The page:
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Mr. Speaker, the border war continues, and there is no end in sight. This week President Calderon of Mexico is coming back to Washington, D.C. He's going to meet with our President. It will be interesting to see if he continues to blame America for his problems.
You remember the last time he was here, he stood here in the House floor and dressed us down as Members of the United States House of Representatives, blaming us for his problems, blaming us for the corruption, blaming us for the drugs that are in Mexico, blaming us for the violence in Mexico, blaming the folks in Arizona for trying to protect their own border. I wonder if he will continue the blame game.
The problem is the situation is worse, not only on the border, but in Mexico. Corruption along the border with Mexican law enforcement continues, even though the Mexican military is doing a fairly good job of reining in the drug cartels.
And he blames the United States for the guns that are in Mexico. You must remember, Mr. Speaker, just some of the guns that go to Mexico are from the United States. Guns from all over the world end up in Mexico. There are a lot of reasons for that. One ever those is Mexico doesn't protect its borders any better than we do.
People throughout the world know if you can get to Mexico by any means, whether you want to bring contraband, drugs, guns, or people, you can eventually get into the United States. Mexico, like the United States doesn't have operational control of the mutual border between the United States.
Even the general accounting office, who are the people who keep up with statistics, made this report recently, that on the United States border with Mexico, only 44 percent of the border is under the control of the United States and only 15 percent is airtight.
So who controls the other 56 percent of the United States border with Mexico? If it's not the United States, it's not Mexico, who controls it? We don't know. Probably the outlaws, the drug cartels. They are the one that is have operational control of both sides of the border because the situation on the border continues to get worse.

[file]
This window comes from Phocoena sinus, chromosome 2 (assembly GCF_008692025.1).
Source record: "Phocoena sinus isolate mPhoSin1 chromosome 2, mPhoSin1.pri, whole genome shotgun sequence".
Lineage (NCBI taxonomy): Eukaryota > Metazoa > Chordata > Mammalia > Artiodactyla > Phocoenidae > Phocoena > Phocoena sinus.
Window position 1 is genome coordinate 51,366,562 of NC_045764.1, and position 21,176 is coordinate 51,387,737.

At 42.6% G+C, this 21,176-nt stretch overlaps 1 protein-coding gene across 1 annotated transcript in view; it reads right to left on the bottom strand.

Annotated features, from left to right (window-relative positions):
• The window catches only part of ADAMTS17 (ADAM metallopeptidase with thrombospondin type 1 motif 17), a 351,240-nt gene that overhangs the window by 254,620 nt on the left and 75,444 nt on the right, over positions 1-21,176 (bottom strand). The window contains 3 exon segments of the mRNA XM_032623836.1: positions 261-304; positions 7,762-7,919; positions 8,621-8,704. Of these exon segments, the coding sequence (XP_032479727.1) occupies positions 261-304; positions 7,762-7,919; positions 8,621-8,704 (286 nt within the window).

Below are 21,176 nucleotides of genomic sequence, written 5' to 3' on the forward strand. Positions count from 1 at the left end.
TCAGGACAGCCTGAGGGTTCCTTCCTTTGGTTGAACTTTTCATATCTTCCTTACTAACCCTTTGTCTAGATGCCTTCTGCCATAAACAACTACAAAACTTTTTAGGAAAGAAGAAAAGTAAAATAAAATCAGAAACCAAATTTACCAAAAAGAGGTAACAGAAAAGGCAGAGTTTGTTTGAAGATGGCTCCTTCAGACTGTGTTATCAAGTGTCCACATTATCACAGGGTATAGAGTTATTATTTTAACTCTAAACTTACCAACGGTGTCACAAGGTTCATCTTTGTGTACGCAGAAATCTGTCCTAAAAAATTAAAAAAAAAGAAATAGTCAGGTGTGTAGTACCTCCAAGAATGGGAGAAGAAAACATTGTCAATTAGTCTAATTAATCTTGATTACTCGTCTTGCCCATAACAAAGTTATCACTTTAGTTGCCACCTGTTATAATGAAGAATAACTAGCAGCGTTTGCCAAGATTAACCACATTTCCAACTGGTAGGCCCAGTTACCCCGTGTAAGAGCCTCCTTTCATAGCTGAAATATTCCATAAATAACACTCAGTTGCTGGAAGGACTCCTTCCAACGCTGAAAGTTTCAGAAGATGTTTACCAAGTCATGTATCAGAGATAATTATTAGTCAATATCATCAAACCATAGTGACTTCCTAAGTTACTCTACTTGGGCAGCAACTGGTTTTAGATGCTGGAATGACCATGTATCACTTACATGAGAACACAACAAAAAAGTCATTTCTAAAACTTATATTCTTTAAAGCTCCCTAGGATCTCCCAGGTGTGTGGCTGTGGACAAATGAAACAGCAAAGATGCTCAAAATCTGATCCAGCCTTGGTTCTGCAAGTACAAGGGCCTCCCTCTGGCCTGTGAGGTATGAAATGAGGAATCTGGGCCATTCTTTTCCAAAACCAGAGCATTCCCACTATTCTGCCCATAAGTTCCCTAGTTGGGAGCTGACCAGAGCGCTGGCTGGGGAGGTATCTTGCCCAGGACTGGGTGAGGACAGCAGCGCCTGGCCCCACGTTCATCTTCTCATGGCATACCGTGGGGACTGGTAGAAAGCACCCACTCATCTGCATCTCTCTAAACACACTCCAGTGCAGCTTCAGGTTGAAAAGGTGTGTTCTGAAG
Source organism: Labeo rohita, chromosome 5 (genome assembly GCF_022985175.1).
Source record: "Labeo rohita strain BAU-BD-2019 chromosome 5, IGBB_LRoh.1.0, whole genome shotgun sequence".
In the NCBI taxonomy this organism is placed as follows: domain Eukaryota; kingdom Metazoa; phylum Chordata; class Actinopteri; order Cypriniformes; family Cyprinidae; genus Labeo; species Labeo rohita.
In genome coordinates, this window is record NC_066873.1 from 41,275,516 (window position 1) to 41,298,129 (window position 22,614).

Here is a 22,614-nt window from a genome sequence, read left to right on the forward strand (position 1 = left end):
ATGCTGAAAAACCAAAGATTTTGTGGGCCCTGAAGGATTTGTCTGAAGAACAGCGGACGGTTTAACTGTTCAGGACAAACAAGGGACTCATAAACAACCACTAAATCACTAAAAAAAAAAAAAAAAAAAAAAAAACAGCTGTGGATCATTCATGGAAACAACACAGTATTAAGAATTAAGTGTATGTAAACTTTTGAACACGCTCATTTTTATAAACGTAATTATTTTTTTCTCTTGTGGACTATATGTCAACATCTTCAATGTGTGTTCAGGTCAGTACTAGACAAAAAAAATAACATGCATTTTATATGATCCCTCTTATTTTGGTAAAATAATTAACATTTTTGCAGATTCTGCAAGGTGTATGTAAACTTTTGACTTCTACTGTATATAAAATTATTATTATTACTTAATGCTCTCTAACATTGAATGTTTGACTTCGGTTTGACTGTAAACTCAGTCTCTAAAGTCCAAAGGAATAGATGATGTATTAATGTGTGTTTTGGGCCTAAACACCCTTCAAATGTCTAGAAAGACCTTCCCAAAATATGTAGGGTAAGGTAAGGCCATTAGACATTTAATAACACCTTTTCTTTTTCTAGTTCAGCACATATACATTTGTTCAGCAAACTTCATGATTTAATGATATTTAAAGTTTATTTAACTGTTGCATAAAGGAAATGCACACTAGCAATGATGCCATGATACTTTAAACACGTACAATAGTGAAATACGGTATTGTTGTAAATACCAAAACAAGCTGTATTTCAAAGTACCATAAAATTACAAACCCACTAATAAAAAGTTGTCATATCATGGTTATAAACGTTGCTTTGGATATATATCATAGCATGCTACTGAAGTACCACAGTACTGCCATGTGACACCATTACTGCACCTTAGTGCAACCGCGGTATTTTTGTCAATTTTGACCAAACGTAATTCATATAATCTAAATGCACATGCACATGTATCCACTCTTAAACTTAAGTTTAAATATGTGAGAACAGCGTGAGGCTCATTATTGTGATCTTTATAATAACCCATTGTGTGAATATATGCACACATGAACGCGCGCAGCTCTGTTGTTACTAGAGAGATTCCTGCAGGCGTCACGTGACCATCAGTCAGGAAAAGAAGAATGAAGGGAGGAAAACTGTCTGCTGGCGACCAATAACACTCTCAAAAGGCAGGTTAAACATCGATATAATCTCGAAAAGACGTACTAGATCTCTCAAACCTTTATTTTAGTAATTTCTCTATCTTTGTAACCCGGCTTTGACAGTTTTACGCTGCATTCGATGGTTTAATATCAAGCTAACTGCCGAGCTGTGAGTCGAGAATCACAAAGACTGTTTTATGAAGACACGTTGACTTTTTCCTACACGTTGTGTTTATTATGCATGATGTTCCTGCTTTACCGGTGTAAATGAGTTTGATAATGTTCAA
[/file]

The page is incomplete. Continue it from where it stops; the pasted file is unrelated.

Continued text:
Mexico doesn't protect its border from people going into Mexico from any direction, and the United States doesn't protect its border adequately to keep drugs and violence from coming into the United States.
Unfortunately, this is continuing to get worse. Last year, 65 Americans were killed in Mexico, and to my knowledge none of those cases were solved. You see, Mexico has a terrible record of solving crimes not only against Americans but against Mexican nationals. Over 3,000 people were killed in Juarez last year. Thats more people than killed in Afghanistan last year. It is a serious violent situation.
And will it continues to come across the border? Some say, oh, it won't come to America. Let me give you one statistic. The 16 border counties in Texas that border Mexico, on any given day, about 35 percent to 40 percent of the people in their jails are foreign nationals charged with crimes in the United States. These are not immigration violations. These are crimes, some of them violent crimes--35 percent to 40 percent. So the crime is already pouring over because people can go back and forth across the United States-Mexican border at will because there are parts of the border that no one controls.
In fact, the situation is so bad this year that the Texas department of public safety today has made a statement telling young people about spring break. And here is what they say: Var